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“The DUFF” by Kody Keplinger

25 Aug

TEEN LIBRARIAN'S REVIEW:

Kody Keplinger is a first-time teen author with a new book, "The DUFF," coming out in a few weeks. Little, Brown's Poppy imprint is doing a big publicity push for this novel, and I can definitely see why. "The DUFF" — it stands for Designated Ugly Fat Friend — is a quick read with an interesting hook, a compelling main character in Bianca, and, let's be honest, an awful lot of sex appeal for a teen novel.

Bianca is the Duff of the title. Although she's smart, feisty, and acerbic (yup, she's the typical YA heroine), Bianca often plays second fiddle to her model-beautiful best friends, Casey and Jessica. At a local teen dance club, Bianca erupts at the gorgeous, cocky player Wesley when he teasingly calls her Duffy. Bianca despises Wesley for his sense of privilege and the casual way he uses and discards girls. Still, while Bianca says she finds Wesley repugnant and argues with him constantly, she abruptly kisses him during a fight. She then realizes that kissing Wesley is like a drug; it can make all her other problems — her parents' divorce and later her dad's alcoholism — disappear, even if only for a few fleeting moments.

The kissing escalates, and from there, Bianca and Wesley begin secretly sleeping together on a regular basis, mostly at his mansion, where he lives alone while his sister stays with a grandmother and his parents travel. Bianca avoids Wesley at school and keeps her involvement with him secret from everyone, which leads to a rift with her friends and accusations of abandonment. After a violent encounter with her drunk father, Bianca realizes that things with Wesley may have inadvertently become serious and that they each may have developed feelings for each other. A real connection — to Wesley of all people! — freaks Bianca out, so she literally bolts, turning to polite, boring classmate Toby.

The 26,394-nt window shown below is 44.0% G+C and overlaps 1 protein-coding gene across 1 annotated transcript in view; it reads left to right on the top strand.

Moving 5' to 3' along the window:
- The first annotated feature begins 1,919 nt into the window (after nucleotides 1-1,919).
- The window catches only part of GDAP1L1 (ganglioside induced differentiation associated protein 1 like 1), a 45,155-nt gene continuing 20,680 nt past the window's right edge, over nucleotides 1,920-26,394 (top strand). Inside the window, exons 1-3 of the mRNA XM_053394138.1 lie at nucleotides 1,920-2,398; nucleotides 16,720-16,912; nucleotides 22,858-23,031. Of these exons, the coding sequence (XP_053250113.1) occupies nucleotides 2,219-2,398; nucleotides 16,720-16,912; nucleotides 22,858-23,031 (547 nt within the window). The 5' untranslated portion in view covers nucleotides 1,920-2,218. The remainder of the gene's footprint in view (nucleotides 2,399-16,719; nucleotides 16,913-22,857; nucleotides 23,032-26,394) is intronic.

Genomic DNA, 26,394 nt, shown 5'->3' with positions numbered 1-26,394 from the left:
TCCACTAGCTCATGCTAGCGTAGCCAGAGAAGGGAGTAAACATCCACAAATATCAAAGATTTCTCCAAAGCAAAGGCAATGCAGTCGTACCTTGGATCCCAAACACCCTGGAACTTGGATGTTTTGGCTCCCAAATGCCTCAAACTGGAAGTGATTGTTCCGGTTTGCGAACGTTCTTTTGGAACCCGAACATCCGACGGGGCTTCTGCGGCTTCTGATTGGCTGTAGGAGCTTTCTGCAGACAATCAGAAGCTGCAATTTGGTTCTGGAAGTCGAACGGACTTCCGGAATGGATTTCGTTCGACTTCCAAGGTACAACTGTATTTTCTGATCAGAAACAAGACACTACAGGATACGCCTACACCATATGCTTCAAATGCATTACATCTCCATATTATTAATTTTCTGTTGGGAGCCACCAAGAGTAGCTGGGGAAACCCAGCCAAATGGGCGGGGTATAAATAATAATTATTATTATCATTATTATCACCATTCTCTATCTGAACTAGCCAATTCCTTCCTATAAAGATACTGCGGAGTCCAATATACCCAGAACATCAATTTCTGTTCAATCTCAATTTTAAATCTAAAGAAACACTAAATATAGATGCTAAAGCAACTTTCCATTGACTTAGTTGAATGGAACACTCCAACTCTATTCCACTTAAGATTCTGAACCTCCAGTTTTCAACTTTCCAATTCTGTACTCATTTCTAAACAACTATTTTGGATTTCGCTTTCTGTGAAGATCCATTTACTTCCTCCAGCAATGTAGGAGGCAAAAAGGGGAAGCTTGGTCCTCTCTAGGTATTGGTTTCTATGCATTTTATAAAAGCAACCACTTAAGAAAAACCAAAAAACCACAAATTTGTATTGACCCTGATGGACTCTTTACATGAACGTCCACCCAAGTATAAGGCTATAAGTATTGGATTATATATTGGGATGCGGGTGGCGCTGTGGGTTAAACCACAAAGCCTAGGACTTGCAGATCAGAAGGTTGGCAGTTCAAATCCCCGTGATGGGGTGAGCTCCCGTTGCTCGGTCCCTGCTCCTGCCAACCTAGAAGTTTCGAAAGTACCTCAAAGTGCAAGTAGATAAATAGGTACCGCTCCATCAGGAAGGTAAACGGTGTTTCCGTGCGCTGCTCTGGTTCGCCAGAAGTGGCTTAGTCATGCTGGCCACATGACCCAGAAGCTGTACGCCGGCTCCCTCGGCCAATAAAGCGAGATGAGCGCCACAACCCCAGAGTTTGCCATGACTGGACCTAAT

What works here? The quick pace, which allowed me to burn through this book in one sitting. I loved Bianca's authentic first-person narrative, which nicely expresses her inner conflicts, her weaknesses, and why she's acting so impulsively. I was pleasantly surprised by the character of Wesley, who is so much deeper than Bianca first imagines, yet still remains a realistic, flawed high school boy. There's also a good deal of discrete passion here and, ultimately, a showing of genuine emotion that feels well earned. Lastly, I liked the easy manner in which the book's message, that everyone feels as if they're the Duff at one time or another, was conveyed. Well done.

All these positives far outweigh the flat characterizations of the secondary characters (Toby, Jessica, Casey, a slutty girl at school) and the unbelievably fast and smooth manner in which Bianca's dad recovers from a relapse into alcoholism. But these are minor criticisms and will be easily overlooked by teen girls, who seem the most obvious target audience for this fun, engaging read. Please note that Little, Brown is recommending a target age of 15 and up, based largely on the sexual content here, which is not scandalous by any means by which is prominently featured. Just a heads up. Look for "The DUFF" in the next few weeks. Enjoy!

PS – The cover of my advanced copy of "The DUFF," generously provided by the folks at Little, Brown, features a close-up shot of a different girl than the one depicted in the finalized edition, shown below. What's up with that?

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Posted by on August 25, 2010 in Uncategorized

 

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